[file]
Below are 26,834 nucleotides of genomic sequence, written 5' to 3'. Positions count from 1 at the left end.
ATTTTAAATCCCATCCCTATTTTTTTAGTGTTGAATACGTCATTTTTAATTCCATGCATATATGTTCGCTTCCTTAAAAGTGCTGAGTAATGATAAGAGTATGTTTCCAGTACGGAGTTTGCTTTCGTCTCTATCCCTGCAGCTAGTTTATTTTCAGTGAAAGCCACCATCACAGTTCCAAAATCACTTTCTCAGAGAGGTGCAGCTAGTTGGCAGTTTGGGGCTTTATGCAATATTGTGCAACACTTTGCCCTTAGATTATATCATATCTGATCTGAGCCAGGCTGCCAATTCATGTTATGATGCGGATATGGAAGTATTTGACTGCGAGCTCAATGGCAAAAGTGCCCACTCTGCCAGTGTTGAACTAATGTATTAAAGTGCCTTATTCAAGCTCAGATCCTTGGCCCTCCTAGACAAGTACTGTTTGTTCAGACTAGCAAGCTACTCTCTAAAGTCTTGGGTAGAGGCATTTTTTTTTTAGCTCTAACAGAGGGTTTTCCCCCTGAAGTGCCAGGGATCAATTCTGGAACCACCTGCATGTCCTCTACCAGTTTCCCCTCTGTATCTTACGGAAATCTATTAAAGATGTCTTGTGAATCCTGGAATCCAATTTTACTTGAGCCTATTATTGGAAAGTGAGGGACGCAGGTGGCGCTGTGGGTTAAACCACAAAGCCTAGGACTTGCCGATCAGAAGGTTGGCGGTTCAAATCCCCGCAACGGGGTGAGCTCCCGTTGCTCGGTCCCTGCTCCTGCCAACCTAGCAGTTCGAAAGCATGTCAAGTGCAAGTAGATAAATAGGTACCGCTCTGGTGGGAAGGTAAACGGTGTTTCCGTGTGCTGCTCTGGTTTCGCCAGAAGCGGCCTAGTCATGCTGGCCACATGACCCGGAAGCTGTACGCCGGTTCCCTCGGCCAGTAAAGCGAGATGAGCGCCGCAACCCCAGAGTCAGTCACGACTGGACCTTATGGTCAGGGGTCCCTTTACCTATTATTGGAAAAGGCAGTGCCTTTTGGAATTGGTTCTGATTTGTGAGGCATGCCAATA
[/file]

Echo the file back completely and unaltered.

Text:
Below are 26,834 nucleotides of genomic sequence, written 5' to 3'. Positions count from 1 at the left end.
ATTTTAAATCCCATCCCTATTTTTTTAGTGTTGAATACGTCATTTTTAATTCCATGCATATATGTTCGCTTCCTTAAAAGTGCTGAGTAATGATAAGAGTATGTTTCCAGTACGGAGTTTGCTTTCGTCTCTATCCCTGCAGCTAGTTTATTTTCAGTGAAAGCCACCATCACAGTTCCAAAATCACTTTCTCAGAGAGGTGCAGCTAGTTGGCAGTTTGGGGCTTTATGCAATATTGTGCAACACTTTGCCCTTAGATTATATCATATCTGATCTGAGCCAGGCTGCCAATTCATGTTATGATGCGGATATGGAAGTATTTGACTGCGAGCTCAATGGCAAAAGTGCCCACTCTGCCAGTGTTGAACTAATGTATTAAAGTGCCTTATTCAAGCTCAGATCCTTGGCCCTCCTAGACAAGTACTGTTTGTTCAGACTAGCAAGCTACTCTCTAAAGTCTTGGGTAGAGGCATTTTTTTTTTAGCTCTAACAGAGGGTTTTCCCCCTGAAGTGCCAGGGATCAATTCTGGAACCACCTGCATGTCCTCTACCAGTTTCCCCTCTGTATCTTACGGAAATCTATTAAAGATGTCTTGTGAATCCTGGAATCCAATTTTACTTGAGCCTATTATTGGAAAGTGAGGGACGCAGGTGGCGCTGTGGGTTAAACCACAAAGCCTAGGACTTGCCGATCAGAAGGTTGGCGGTTCAAATCCCCGCAACGGGGTGAGCTCCCGTTGCTCGGTCCCTGCTCCTGCCAACCTAGCAGTTCGAAAGCATGTCAAGTGCAAGTAGATAAATAGGTACCGCTCTGGTGGGAAGGTAAACGGTGTTTCCGTGTGCTGCTCTGGTTTCGCCAGAAGCGGCCTAGTCATGCTGGCCACATGACCCGGAAGCTGTACGCCGGTTCCCTCGGCCAGTAAAGCGAGATGAGCGCCGCAACCCCAGAGTCAGTCACGACTGGACCTTATGGTCAGGGGTCCCTTTACCTATTATTGGAAAAGGCAGTGCCTTTTGGAATTGGTTCTGATTTGTGAGGCATGCCAATA